Tuesday, August 23rd, 2011

My great-grandmother Josephine, whom we called Feenie, is almost unknown to me except as the sweet silver-haired woman who welcomed us into her house with a great big smile whenever we stopped by on our frequent trips to Algoma to see my grandma Lil and grandpa Leo, who were on my father’s side of the family. Feenie was my mother’s grandma but for many of my young years this fact somehow escaped me. I thought she was just a nice little old lady my parents happened to know who liked to sit me on her lap and read to me.

Not too long ago I came into possession of a big stack of old photo albums, several of which are more than a hundred years old and chock full of photos of people who are presumably related to me but I have no idea how. I was flipping through one the other night, wondering who all those people could be, when it slowly dawned on me that this one in particular must have been Feenie’s. This one was the clincher:

image of Josephine

Josephine is the dark-eyed beauty on the far right. She’s written “Me” on her shoulder and somebody else has added: “Jo,” so this album must have fallen into the hands of someone else who was presumably trying to figure out who all these distant relatives were, too.

Maud, the woman standing beside Feenie, and Luella, whom everyone called Lulu, sitting in front of her, were sisters. They had another sister named Cora, who is very probably the woman on the far left, and a brother, Rolland Chester Bach, my great-grandfather. He married Josephine in 1904.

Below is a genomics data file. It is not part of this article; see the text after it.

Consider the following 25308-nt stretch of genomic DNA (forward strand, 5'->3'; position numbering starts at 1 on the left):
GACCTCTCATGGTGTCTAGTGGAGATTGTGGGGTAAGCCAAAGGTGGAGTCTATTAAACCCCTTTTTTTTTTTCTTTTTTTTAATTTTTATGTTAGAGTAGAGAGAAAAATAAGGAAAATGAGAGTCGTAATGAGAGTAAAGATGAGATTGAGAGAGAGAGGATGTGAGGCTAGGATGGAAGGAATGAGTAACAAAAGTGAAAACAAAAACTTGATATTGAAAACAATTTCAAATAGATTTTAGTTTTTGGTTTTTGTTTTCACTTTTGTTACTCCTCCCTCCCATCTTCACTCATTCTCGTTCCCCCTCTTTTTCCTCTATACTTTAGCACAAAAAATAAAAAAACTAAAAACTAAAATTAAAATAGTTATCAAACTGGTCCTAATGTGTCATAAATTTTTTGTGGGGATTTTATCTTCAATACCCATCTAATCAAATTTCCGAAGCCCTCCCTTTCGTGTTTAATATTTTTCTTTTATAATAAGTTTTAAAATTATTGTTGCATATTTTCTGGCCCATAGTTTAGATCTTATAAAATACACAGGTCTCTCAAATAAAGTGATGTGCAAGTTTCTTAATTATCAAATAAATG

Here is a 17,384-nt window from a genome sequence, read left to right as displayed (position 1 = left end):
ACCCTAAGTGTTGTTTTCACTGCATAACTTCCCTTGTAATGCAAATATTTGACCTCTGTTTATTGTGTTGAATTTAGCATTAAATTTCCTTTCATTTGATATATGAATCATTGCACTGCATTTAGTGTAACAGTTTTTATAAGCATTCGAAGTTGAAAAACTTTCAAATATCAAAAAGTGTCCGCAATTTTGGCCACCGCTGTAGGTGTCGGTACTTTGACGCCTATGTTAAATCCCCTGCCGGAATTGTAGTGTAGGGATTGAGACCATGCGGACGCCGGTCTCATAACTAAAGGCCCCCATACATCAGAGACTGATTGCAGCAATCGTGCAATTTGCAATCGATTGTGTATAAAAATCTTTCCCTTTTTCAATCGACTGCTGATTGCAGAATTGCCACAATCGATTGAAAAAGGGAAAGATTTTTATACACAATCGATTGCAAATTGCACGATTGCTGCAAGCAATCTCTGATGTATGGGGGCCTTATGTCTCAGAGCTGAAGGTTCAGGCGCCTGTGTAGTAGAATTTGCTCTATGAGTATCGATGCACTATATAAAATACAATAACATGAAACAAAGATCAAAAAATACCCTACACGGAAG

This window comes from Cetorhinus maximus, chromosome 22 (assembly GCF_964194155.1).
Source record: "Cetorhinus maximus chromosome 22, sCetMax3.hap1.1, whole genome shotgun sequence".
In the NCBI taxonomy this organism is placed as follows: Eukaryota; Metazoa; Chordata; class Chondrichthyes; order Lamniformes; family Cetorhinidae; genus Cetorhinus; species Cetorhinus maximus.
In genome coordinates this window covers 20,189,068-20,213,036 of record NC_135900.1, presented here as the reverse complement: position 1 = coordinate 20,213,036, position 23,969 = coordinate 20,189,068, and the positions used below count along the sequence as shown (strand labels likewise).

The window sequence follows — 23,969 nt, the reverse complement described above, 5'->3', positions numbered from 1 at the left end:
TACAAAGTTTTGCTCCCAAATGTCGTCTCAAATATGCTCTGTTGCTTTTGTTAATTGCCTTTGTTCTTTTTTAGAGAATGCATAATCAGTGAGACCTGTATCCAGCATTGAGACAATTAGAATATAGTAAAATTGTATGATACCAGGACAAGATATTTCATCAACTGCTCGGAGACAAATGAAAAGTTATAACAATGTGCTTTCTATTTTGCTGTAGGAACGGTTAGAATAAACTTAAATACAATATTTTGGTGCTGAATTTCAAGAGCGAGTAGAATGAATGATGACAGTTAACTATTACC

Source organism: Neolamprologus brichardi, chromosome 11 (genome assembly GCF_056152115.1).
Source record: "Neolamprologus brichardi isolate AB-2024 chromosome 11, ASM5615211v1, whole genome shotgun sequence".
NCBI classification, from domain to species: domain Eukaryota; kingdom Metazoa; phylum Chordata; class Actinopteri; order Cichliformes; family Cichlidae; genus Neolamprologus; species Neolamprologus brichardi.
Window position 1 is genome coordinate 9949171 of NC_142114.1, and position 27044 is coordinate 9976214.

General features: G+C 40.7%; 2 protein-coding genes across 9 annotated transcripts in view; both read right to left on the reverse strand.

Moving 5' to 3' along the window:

Taped into the front cover of the album, I found this photo:

image of

The album is packed full of photos of the family on fishing trips. The guys really got into it, but the women appear to have gone along to dress up and wear enormous hats. There are no photos of the women holding up one end of the stringer in triumph. Josephine doesn’t appear to be even a little interested in the catch. Rolland was usually called Rollie, but here he’s just “Roll.” Josephine stands beside him, and in the middle, Frank Seyk, Maud’s husband. I don’t know who the guy on the right is. The little boy sitting on the ground between Josephine and Frank is my grandfather, Frederic Bach.

sepia | 6:39 am CST
Category: story time
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